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September 18, 2015

Dear Senator:
On behalf of the millions of members and supporters of the National Committee to Preserve
Social Security and Medicare, I am writing to ask you to oppose including a pharmaceutical
industry exemption from the inter partes review (IPR) process in S. 1137, “The Protecting
American Talent and Entrepreneurship Act of 2015.”
The IPR process was created by the America Invents Act in 2011 to provide an expedited
alternative to costly patent litigation in federal district courts. According to a 2013 Government
Accountability Office study, technology companies estimated that the legal and filing fees for
using expedited mechanism such as IPR was between $166,000 and $390,000 compared to $5
million for an infringement case filed in district court. Additionally, the expedited review
processes could substantially reduce the time it takes to conclude patent disputes. Technology
companies report it takes an average of 2 ½ years just to get to trial in district court. In contrast,
by law IPR is concluded no later than 16 months after the initiation of the expedited review.
This means that generic competitors can challenge bad patents more readily and get their
products on the market faster creating savings for payers and, ultimately, consumers.
The need for a less costly alternative to expensive litigation to challenge weak brand patent is
only becoming greater as more high cost “specialty drugs” hit the market. Specialty drug
spending is driving a recent uptick in overall drug spending. In 2014, pharmacy benefits manager
Express Scripts reported a more than 30-percent spike in specialty prescription drug spending.
Many specialty drugs are complex biologics which commonly cost upwards of $100,000 for a
course of treatment. Biologics are often covered by a multiplicity of patents, making it difficult
for makers of biosimilars to gain legal certainty about patent status. The IPR process can play
an important role in helping biosimilar makers challenge weak biologic patents facilitating the
development of the nascent biosimilar market.
The National Committee is particularly concerned about the potential for an exemption to further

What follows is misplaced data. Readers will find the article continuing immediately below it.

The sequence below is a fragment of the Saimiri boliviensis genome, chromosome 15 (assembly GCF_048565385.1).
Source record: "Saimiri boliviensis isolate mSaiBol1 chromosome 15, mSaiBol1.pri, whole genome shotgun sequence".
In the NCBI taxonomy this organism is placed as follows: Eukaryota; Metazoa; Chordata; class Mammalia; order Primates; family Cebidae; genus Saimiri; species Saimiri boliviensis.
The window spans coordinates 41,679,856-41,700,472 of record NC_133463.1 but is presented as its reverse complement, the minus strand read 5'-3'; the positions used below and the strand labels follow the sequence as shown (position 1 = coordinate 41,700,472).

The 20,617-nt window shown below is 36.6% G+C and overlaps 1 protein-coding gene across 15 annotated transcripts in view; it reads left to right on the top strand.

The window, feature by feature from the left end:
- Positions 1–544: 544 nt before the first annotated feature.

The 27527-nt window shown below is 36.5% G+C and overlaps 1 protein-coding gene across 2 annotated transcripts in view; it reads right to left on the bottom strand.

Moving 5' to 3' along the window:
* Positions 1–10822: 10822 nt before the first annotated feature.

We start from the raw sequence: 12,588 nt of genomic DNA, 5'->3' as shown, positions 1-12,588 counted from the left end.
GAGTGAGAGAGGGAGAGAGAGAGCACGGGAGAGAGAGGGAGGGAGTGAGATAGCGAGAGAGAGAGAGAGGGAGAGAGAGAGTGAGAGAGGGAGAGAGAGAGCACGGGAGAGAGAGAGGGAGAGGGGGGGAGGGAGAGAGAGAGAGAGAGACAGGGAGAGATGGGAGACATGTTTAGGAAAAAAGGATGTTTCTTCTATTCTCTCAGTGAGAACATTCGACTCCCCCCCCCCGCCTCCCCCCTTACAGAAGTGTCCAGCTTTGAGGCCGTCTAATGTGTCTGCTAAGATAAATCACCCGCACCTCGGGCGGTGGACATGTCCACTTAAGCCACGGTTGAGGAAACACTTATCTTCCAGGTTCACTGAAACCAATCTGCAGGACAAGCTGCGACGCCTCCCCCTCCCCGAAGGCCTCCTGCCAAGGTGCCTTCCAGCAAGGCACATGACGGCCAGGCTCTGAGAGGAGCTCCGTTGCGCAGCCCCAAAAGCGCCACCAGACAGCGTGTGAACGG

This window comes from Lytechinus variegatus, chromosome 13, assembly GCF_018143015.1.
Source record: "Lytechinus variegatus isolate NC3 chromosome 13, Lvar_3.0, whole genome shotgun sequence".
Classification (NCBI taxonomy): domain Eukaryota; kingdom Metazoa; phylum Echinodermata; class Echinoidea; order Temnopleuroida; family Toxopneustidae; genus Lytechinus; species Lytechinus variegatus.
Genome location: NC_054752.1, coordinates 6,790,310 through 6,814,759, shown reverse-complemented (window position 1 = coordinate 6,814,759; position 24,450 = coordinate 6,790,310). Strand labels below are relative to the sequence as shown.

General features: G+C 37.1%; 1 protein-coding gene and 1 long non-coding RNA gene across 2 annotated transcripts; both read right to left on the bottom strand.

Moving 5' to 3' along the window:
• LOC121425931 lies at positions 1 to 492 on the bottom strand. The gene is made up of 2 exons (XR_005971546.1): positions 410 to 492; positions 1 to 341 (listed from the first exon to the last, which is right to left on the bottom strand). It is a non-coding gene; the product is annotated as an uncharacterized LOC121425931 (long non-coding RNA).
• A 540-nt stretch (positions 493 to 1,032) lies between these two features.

increase already exorbitant drug costs for Medicare and Medicaid. According to the Center for
Medicare and Medicaid Services, total Part D costs per capita grew by almost 11 percent in
2014, driven mostly by specialty drugs. Approximately half of all specialty spending occurs
under the medical benefit rather than the pharmacy benefit because many specialty drugs are
administered by physicians. As a result, this hike in specialty drug spending threatens to drive
up Medicare part B spending as well as Part D spending. And these trends will only get worse as
hundreds of new expensive specialty drugs are estimated to be in the development pipeline.
State Medicaid budgets have already been hard hit by just one new treatment for hepatitis C.
States are projected to spend more than $55 billion if they provide all Medicaid patients with
hepatitis C therapies Sovaldi and its next generation successor, Harvoni. To put this into

perspective, total state Medicaid spending for acute care was approximately $275 billion in 2012.
This is clearly unsustainable for our health care system.
For these reasons, the National Committee strongly opposes efforts to exempt brand name
pharmaceutical makers from the IPR process. Medicare and Medicaid are vitally important
programs for seniors. Soaring prescription drug prices threaten to undermine their stability and
an IPR carve-out for brand drug manufacturers would only make matters worse. The National
Committee therefore urges you to oppose including the exemption of brand pharmaceutical
makers from the IPR review process in S. 1137.

Sincerely,

Max Richtman
President and CEO

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